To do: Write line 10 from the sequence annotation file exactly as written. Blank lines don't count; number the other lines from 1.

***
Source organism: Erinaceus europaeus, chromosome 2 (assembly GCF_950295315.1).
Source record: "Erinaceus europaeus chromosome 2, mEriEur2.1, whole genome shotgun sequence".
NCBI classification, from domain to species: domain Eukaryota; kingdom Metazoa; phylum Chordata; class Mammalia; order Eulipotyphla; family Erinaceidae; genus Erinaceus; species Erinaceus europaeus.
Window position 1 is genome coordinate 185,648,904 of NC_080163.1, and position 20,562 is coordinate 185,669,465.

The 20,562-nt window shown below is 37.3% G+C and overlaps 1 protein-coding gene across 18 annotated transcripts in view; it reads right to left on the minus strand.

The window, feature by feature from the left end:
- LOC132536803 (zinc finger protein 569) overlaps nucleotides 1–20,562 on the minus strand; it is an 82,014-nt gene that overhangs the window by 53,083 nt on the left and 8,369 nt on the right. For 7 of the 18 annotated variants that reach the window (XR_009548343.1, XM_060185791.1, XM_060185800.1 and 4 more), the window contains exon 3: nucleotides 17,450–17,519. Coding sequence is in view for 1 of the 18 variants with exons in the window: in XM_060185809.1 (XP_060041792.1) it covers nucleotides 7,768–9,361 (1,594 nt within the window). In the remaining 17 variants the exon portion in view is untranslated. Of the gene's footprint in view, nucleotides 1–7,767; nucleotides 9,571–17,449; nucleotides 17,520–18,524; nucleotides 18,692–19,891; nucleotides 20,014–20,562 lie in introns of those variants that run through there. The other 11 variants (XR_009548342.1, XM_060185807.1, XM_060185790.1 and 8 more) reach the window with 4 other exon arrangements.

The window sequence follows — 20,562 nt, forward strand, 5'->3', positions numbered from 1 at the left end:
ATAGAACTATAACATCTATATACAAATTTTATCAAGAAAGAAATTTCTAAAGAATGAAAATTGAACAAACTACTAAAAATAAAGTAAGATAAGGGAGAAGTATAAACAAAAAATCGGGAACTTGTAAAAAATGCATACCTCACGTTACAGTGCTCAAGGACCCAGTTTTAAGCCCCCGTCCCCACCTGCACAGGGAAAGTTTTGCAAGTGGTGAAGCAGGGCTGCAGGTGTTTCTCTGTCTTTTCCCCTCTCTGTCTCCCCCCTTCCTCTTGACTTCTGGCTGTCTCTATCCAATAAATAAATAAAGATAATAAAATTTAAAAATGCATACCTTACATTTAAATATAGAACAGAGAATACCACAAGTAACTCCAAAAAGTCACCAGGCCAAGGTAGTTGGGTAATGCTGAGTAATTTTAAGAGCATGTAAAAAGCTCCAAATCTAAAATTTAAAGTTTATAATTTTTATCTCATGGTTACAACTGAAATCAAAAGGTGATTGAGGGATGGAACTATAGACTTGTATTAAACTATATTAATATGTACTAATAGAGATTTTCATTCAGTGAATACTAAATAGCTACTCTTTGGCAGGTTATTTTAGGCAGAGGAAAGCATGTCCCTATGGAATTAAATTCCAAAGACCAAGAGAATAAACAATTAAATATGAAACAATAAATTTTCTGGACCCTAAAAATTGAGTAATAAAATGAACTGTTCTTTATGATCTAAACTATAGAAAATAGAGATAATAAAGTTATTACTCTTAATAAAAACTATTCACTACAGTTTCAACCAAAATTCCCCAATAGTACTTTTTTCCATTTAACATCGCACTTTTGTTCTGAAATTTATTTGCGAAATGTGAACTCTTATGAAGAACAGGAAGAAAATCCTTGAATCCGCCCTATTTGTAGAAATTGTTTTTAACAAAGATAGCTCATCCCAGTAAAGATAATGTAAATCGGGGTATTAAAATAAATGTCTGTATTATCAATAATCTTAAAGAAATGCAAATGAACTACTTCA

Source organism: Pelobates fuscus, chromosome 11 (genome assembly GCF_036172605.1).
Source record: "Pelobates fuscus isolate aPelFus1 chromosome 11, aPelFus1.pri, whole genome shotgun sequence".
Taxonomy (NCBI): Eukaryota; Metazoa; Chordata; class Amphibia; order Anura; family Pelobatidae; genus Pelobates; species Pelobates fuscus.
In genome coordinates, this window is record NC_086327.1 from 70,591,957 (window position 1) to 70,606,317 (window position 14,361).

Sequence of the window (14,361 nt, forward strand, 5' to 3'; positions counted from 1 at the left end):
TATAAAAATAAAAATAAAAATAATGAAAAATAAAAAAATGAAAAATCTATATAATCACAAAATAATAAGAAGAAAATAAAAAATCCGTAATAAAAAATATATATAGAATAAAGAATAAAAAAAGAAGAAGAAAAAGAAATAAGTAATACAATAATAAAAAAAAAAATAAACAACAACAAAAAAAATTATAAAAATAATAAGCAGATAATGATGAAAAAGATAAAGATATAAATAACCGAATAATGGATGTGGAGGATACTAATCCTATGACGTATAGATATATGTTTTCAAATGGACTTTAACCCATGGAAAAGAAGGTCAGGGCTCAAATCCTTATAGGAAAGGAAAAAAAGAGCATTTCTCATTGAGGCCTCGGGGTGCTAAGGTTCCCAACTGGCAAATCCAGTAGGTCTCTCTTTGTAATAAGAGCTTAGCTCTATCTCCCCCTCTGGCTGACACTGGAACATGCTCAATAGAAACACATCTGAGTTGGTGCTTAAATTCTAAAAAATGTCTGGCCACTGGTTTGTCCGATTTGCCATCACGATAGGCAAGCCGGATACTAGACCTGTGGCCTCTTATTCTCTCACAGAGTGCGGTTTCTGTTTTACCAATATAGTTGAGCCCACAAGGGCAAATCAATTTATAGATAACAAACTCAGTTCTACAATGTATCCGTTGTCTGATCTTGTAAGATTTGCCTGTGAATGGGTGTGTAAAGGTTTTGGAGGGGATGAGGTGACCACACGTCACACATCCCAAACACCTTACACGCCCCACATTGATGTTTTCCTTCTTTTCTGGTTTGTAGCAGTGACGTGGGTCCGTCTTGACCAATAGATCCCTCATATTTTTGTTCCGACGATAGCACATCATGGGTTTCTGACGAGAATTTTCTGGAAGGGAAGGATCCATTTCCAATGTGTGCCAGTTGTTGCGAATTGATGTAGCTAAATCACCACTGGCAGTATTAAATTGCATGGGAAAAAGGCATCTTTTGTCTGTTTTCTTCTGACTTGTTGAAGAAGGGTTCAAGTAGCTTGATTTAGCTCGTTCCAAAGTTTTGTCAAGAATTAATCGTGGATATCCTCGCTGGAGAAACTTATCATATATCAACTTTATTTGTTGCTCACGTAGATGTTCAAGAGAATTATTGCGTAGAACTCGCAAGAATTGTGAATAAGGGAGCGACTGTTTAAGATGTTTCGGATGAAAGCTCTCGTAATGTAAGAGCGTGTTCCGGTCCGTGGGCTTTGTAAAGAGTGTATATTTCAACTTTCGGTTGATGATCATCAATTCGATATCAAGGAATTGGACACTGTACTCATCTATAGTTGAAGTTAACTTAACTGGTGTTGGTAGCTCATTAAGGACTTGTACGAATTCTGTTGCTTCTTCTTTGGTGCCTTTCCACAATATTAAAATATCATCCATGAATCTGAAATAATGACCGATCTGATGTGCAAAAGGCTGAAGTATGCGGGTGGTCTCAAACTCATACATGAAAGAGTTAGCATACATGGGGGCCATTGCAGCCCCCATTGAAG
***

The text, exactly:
Source organism: Pelobates fuscus, chromosome 11 (genome assembly GCF_036172605.1).